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From The English Patient: the burnt-up hero (Ralph Fiennes) reading Herodotus, the Canadian who has been tortured (William Dafoe)

A Syllabus

For a course at the Oscher LifeLong Learning Institute at George Mason University
Day: Eight Wednesday later morning into afternoons, 11:50 to 1:15 pm,
March 29 to May 17
Tallwood, 4210 Roberts Road, Fairfax, Va
Dr Ellen Moody

Description of Course

In this course we will discuss four gems of Booker Prize fiction. Some have said the prize functions as a brilliantly exploited marketplace tool aimed at a specific readership niche, just perfect for high quality film adaptations and literary criticism. The selected books are characteristically historical fiction, self-reflexive, witty and passionate, post-colonialist, — plus all have been made into films. Before the class begins, please read Penelope Fitzgerald’s The Bookshop;then in class we’ll read J. L. Carr’s A Month in the Country, Michael Ondaatje’s The English Patient, and Graham Swift’s Last Orders

Required Texts (in the order we’ll read them):

Fitzgerald, Penelope. The Bookshop. 1970: rpt. 1997: Boston: Hougton Mifflin. ISBN 0395869463. Or latest edition: Introd. David Nicholls, Mariner, 2015 iSBN: 978-0544484092
Carr, J. L. A Month in the Country. Introd. Michael Holroyd. 1980; rpt. New York Review of Books, 2000. ISBN 0940322471
Ondaatje, Michael. The English Patient. New York: Vintage, 1992.
Swift, Graham. Last Orders. New York: Vintage, 1996.


From Patrick O’Connor and Simon Gray’s A Month in the Country: the protagoniss (Kenneth Branagh and Colin Firth), and stationmaster preacher (Jim Carter)

Format: The class will be a mix of informal lecture and group discussion.

March 29th: 1st week: The politics of selling good books: history of the Booker Prize; we begin with Penelope Fitzgerald

April 5th: 2nd week: Penelope Fitzgerald’s Bookshop; we begin J. L. Carr and A Month in the Country: historical fiction

April 12th: 3rd week: A Month in the Country; clips from the film and discussion

April 19th: 4th week: A Month in the Country; Michael Ondaatje and context for The English Patient

April 26th: 5th week: Michael Ondaatje’s The English Patient; clips from the film and discussion

May 3rd: 6th week: The English Partient; begin Graham Swift and post-modernity (Waterlands); Orders

May 10th: 7th week: Last Orders: alternating streams of consciousness; clips from film and discussion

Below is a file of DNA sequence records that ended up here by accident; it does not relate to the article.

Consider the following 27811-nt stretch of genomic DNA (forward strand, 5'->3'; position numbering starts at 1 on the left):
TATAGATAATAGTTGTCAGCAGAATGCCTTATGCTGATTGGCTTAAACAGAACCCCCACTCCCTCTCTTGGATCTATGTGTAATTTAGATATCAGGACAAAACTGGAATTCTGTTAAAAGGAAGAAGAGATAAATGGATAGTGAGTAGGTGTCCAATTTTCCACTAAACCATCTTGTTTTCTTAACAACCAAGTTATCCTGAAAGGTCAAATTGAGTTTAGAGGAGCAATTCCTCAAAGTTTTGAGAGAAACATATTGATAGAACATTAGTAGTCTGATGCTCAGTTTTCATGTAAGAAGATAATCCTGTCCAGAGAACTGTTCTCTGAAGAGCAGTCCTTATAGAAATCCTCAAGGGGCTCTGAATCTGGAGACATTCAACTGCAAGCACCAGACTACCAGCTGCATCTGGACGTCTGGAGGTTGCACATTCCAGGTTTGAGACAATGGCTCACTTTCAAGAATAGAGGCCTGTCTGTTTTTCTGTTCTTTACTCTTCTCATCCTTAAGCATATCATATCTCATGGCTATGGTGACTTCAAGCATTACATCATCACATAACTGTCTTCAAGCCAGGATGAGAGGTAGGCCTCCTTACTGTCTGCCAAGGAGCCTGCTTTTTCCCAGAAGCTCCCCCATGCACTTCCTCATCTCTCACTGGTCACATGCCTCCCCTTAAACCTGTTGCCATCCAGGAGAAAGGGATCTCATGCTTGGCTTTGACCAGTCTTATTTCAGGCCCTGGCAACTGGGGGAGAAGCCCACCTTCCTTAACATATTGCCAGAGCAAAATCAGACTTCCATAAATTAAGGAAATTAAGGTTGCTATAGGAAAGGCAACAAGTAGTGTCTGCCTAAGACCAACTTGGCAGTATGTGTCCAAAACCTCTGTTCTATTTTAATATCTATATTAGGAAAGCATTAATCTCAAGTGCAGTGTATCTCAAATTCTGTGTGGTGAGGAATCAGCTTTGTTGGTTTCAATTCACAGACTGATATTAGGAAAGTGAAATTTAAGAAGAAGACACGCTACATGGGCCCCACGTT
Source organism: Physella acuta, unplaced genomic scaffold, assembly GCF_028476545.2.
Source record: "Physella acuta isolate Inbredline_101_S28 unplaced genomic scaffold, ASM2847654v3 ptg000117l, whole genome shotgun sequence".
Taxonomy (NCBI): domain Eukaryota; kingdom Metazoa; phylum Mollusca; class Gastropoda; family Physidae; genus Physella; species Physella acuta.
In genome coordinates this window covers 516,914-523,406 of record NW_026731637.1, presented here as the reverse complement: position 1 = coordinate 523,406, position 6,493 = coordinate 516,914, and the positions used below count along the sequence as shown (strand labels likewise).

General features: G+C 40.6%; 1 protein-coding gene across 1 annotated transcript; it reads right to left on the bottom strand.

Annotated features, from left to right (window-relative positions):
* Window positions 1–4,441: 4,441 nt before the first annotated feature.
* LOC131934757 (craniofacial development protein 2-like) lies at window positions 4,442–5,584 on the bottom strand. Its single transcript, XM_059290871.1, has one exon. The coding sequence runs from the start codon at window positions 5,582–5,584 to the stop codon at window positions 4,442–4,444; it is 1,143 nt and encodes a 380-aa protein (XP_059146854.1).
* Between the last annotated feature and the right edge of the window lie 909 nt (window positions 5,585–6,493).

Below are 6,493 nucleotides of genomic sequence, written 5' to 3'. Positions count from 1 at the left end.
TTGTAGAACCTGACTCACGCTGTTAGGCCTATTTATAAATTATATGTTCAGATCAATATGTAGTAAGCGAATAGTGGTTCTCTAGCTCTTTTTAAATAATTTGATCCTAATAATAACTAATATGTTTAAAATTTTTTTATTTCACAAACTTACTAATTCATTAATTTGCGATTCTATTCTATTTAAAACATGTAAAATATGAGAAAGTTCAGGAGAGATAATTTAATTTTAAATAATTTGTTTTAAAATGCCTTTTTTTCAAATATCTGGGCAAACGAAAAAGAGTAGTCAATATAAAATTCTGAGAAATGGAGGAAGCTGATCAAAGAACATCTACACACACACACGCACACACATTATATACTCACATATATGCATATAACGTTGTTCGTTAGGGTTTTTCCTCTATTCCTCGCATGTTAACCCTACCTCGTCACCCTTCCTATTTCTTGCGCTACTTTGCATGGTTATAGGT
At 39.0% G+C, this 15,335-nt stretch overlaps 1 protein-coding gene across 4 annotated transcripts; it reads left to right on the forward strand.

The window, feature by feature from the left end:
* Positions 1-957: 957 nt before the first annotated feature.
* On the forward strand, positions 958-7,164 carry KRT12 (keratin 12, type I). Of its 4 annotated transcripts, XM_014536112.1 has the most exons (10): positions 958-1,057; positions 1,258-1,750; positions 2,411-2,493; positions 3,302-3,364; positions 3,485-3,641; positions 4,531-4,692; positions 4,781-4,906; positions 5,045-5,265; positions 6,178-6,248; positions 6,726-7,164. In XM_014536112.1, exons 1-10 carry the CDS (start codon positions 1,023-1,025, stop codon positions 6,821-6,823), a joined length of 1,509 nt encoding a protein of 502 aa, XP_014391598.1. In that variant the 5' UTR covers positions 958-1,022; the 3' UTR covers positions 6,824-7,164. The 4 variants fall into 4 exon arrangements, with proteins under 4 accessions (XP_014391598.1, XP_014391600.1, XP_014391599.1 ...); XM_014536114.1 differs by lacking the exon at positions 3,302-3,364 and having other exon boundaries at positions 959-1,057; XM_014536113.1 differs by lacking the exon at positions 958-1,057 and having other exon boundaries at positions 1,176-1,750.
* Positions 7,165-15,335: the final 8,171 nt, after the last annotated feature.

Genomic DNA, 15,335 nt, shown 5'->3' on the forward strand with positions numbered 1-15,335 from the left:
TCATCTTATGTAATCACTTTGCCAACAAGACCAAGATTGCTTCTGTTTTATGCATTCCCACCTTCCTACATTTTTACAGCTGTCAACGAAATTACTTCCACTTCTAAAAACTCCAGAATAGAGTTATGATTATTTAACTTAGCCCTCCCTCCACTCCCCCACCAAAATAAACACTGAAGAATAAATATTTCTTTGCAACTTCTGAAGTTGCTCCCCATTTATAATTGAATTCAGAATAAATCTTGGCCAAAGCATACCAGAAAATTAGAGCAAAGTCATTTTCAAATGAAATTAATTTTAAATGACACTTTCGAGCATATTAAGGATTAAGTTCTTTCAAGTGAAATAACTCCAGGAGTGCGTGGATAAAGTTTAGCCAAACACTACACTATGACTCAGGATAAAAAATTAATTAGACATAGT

May 17th: 8th week: Finish Last Orders; Return to Booker and other prizes; wide discussion for future courses reading books like these

From Fred Schepisi’s Last Orders (2004): Jack’s four friends (Ray Winston, David Hemminges, Bob Hoskins, Tim Courtney) on the pier, by the sea, and his wife, Amy (Helen Mirren) getting on the bus

Suggested supplementary reading & films:

Cooper, Pamela. Graham Swift’s Last Orders. NY: Continuum, 2002
English, James. “Winning the Culture Game: Prizes, Awards, and the Rules of Art,” New Literary History, 33:1 (Winter, 2002):109-135.
The English Patient. Dir. And Screenplay. Anthony Mingella. With Ralph Fiennes, Kristin Scott Thomas, Juliet Binoche ….. Miramax,1996
Gray, Simon. Old Flames and A Month in the Country: Two Screenplays. London: Faber and Faber, 1990
Huggan, Graham. “Prizing ‘otherness:’ A short history of the Booker,” Studies in the Novel, 29:3 (1997):412-33.
Kelly, Saul. The Lost Oasis: The Desert War and the Hunt for Zerzura: The True Story Behind the English Patient. Boulder, Colorado: Westview, 2002.
Last Orders. Dir and Screenplay. Fred Schepisi. With Helen Mirren, Bob Hoskins, Michael Caine … Sony, 2004.
Lee, Hermione. Penelope Fitzgerald: A Life. New York: Vintage, 2014
Minghella, Anthony. The English Patient: The Screenplay. London: Methuen, 1997.
A Month in the Country. Dir. Patrick O’Connor. Screenplay Simon Gray. With Colin Firth, Patrick Malahide, Kenneth Branagh, Natasha Richardson …. Pennies from Heaven, 1987.
Moseley, Merritt. “Britain’s Booker Prize,” The Sewanee Review, 101:4 (1993):613-22.
Norris, Sharon. “The Booker Prize: A Bourdieusian Perspective,” Journal for Cultural Research, 10:2 (2006):139-58.